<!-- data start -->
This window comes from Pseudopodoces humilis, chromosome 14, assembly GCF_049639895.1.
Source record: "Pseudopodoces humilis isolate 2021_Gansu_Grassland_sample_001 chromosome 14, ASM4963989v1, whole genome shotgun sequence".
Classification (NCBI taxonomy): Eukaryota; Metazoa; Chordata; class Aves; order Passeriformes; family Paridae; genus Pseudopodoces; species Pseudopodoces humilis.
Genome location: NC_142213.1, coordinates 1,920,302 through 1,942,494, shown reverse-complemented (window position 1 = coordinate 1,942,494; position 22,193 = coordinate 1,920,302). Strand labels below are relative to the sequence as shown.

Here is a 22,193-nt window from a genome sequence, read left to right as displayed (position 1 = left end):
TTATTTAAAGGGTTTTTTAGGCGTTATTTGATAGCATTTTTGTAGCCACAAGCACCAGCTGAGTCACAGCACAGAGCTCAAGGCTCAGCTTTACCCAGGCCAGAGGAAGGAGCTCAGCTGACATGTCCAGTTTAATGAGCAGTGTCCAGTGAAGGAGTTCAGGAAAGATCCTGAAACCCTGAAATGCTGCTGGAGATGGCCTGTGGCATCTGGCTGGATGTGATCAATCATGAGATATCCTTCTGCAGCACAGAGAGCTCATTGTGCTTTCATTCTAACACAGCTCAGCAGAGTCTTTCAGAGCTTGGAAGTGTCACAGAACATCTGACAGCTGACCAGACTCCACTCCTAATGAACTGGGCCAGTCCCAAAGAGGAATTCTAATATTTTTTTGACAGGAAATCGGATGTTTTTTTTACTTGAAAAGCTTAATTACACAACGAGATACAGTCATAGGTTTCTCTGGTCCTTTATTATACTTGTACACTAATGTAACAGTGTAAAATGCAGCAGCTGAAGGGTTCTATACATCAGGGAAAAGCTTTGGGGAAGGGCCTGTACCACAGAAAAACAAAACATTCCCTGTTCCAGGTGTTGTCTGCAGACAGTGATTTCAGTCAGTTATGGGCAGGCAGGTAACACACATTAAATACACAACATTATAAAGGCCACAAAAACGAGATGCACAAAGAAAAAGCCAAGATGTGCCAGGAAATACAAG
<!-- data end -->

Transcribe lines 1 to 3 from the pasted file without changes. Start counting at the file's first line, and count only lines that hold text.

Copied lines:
This window comes from Pseudopodoces humilis, chromosome 14, assembly GCF_049639895.1.
Source record: "Pseudopodoces humilis isolate 2021_Gansu_Grassland_sample_001 chromosome 14, ASM4963989v1, whole genome shotgun sequence".
Classification (NCBI taxonomy): Eukaryota; Metazoa; Chordata; class Aves; order Passeriformes; family Paridae; genus Pseudopodoces; species Pseudopodoces humilis.